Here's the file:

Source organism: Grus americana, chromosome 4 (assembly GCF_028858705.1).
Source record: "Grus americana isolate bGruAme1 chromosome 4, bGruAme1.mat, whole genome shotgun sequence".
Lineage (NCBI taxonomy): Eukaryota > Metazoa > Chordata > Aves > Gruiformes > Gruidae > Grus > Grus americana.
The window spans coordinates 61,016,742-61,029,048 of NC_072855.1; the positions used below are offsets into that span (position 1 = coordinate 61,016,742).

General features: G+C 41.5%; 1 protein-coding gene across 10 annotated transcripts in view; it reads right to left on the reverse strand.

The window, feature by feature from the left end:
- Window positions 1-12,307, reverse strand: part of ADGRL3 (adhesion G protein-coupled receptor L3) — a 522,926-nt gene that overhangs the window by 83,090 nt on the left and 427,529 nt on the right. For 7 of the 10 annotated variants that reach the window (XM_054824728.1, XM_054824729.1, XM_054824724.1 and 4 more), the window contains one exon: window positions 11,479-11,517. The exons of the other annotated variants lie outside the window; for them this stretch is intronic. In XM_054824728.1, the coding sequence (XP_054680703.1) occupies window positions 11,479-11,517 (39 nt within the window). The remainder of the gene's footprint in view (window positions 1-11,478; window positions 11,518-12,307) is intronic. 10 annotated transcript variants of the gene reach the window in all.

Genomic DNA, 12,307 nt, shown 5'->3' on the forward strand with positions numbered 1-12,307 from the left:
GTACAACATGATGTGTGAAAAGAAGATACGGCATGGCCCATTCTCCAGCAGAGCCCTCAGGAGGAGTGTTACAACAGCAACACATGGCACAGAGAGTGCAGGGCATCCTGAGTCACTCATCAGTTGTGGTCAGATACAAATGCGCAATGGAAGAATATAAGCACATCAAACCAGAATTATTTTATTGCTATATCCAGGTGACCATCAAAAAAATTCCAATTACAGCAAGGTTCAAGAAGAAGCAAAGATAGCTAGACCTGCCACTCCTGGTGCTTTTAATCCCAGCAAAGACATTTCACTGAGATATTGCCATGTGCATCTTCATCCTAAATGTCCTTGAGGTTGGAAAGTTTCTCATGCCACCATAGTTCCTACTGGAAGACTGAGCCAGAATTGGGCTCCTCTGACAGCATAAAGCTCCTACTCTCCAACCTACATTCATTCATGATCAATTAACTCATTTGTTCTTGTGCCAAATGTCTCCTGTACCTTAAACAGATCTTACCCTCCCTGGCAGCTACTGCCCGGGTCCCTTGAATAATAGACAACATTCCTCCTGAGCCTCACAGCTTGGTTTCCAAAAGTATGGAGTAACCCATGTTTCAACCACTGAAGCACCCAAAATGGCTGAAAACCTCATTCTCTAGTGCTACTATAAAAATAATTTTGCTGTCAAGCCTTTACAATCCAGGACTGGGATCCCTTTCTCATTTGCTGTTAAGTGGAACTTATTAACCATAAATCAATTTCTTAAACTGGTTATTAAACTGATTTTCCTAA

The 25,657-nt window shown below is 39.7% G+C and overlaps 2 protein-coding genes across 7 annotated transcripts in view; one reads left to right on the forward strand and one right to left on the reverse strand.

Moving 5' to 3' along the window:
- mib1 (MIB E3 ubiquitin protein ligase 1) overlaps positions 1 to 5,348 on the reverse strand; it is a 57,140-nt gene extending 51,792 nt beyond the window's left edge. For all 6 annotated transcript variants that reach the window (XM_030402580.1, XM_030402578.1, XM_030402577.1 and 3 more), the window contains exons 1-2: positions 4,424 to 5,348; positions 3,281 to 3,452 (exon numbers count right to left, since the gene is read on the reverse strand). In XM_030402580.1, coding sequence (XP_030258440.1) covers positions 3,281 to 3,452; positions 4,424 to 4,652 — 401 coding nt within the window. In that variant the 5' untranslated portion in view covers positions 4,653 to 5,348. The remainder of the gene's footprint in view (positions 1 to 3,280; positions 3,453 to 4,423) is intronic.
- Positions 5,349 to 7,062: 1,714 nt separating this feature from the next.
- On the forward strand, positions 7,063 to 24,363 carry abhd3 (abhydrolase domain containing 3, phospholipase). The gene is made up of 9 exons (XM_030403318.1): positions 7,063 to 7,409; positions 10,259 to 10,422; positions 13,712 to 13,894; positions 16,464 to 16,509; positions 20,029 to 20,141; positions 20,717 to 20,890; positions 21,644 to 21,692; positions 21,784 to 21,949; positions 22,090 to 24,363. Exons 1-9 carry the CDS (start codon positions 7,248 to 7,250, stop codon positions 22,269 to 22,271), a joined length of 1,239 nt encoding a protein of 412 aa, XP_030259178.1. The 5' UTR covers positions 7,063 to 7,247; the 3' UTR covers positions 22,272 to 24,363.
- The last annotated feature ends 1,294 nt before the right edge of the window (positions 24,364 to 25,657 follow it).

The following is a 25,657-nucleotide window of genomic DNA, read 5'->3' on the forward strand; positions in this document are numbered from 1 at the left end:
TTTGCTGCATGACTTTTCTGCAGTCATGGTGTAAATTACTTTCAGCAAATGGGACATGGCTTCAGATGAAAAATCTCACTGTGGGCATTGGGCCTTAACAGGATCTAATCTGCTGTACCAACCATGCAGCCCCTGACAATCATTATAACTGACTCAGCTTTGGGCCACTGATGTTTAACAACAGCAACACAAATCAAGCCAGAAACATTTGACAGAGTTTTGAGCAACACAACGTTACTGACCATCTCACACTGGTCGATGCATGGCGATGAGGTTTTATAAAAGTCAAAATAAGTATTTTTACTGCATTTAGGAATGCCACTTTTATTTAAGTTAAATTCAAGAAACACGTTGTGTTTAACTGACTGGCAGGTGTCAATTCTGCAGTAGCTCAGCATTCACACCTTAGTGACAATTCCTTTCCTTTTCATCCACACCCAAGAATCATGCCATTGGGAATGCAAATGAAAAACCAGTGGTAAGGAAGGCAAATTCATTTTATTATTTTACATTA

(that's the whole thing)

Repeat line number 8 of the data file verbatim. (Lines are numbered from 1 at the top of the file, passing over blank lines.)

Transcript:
Genomic DNA, 12,307 nt, shown 5'->3' on the forward strand with positions numbered 1-12,307 from the left: